The subject of the SMT 47B shown in FIG. 11B has a day starts and ends with day care. Time in the office between 8-8:30, preparation for important presentation between 8:30 and 9:30. A 9:30 budget meeting that can be changed if necessary. Staff meeting from 10:30 to 11:30. A very important client lunch meeting. From 1:30 to 2:30 is a client update meeting that is not critically important for this time and could be rescheduled. A significant block of time has been set aside for writing specs for a new product from 2:30 to 4:30. No evening meeting or activities are scheduled for this day.
Utilizing the plot overlay function of the Schedule SMT, when used by an entire group can address one of the most frustrating scheduling challenges, that of attempting to find a time when all parties in a group and/or department can meet.
This difficult, frustrating and time consuming activity is automated using the Schedule SMT. All parties of the group/department that are attempting to find a common schedule time for a meeting simply electronically send their month/weekly/daily calendar as appropriate. The SMTs are overlaid and automatically finds all potential meetings times where the importance rating is a 5 or less. A list of potential times is generated and when the time for the meeting is finalized it is automatically entered in everyone's calendar with a high importance rating of 10.
The NEAR SMT
The NEAR SMT is designed to show the NEAR (Needs, Expectations, Attitudes and Responsibilities) of all parties working on a shared project or common goal. The NEAR SMT is suitable for strategic planning sessions. In particular, on large projects the NEAR SMT would be the first step in the process of determining the scope of a project and moving to a gono go status. The NEAR SMT is also applicable when assessing two or more companies considering a joint venture and/or merger as both companies NEAR can be overlaid and any potential for harmonics or discordance quickly seen.
FIGS. 12A-12D illustrate examples of the NEAR SMT used to assess the potential for successfully forming a new company with three senior executives. FIG. 12D demonstrates the SMT overlap function as it includes the plots of FIGS. 12A-12C.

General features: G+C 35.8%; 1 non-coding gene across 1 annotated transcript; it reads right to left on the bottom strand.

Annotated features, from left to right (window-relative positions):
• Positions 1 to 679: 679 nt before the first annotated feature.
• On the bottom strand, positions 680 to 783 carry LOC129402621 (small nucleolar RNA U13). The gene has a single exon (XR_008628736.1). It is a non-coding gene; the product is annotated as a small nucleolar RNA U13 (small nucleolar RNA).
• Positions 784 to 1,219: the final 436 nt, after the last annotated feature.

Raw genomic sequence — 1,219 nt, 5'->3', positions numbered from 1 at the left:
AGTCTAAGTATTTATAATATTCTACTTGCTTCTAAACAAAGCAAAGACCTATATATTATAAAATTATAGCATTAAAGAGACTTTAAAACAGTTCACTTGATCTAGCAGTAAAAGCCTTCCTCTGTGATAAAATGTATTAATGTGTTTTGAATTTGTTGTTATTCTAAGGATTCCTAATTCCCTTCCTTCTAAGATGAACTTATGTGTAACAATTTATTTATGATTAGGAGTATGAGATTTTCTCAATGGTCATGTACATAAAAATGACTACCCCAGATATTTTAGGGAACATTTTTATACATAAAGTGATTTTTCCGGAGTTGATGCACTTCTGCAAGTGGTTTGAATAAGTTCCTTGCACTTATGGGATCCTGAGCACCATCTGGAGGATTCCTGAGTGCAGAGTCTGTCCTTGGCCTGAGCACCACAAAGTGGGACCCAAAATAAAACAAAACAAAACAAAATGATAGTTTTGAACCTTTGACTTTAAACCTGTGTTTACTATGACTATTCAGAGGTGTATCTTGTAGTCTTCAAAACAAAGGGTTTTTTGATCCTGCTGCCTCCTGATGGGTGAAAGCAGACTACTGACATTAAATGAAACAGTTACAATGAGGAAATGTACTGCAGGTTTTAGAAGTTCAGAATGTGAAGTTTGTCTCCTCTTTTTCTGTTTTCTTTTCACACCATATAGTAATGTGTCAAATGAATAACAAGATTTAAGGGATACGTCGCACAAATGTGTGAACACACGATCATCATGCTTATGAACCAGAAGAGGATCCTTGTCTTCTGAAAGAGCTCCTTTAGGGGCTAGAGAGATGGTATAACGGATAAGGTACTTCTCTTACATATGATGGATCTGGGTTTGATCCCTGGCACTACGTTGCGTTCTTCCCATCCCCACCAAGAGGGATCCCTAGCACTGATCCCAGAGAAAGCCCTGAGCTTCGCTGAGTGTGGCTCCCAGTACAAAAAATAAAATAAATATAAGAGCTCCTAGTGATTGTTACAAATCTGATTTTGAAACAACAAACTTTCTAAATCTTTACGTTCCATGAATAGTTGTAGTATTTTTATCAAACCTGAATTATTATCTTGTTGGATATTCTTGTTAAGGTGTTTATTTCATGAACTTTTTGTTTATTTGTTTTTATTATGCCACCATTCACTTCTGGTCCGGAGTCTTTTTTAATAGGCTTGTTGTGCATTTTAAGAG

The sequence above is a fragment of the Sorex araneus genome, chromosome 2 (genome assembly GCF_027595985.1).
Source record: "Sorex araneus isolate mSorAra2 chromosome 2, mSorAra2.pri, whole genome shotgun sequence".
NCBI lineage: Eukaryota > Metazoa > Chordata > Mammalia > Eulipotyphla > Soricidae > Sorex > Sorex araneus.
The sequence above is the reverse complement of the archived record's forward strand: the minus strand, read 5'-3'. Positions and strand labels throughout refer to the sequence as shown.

In the four NEAR SMTs 50A, 50B, 50C, and 50D shown, three entrepreneurs are considering launching a new company. Each party filled out a questionnaire on their NEAR for this company and how it would impact their lives, both professionally and personally. The responses of each are plotted respectively labeled, 50A, 50B, and 50C on the corresponding SMT. Each individuals plot is broken out separately for closer assessment.
In the overall NEAR SMT 50D of FIG. 12D, we find a very typical business situation. There are points of significant harmonics between the three parties on the vision and potential for the new company they are considering forming. There are areas of overlap in responsibilities that is of some concern and should be addressed before moving forward with the project. There are points of discordance to the point of almost polarization in some areas, particularly with regard to the financial structure of the organization with respect to each person's contributions. These areas have the very real potential to be fatal to the long term success of this venture.
Of the three partners for this venture, the candidate corresponding to the NEAR SMT 50A shown in FIG. 12 is the most analytical, focused on getting the job done. He has the highest personal expectations and needs of the three with regard to personal financial remuneration from this project. He also recognizes that he has significant responsibilities to the new venture.
The project is expected to have significant impact on his life and family and is seen as very important to his ego and self-worth. Of note is the fact that he is the only one of the three to specify that he feels he needs both more time with his family and more personal time. To him this is a team project, all for one-one for all, doing what it takes and splitting the rewards equally.
Turning to FIG. 12B and SMT 50B, we see another potential partner's model. This partner in the venture is already a successful businessman with another very successful company. He sees himself as the visionary for the company, though partner number 3 also sees himself in this role. This partner's personal financial expectations are not as great as partner 1 but his expectations that he would be financially compensated in direct proportion to the value he brings to the venture is fundamentally different than the financial expectations of his two potential partners. This is an issue that must be clarified in detail before moving forward.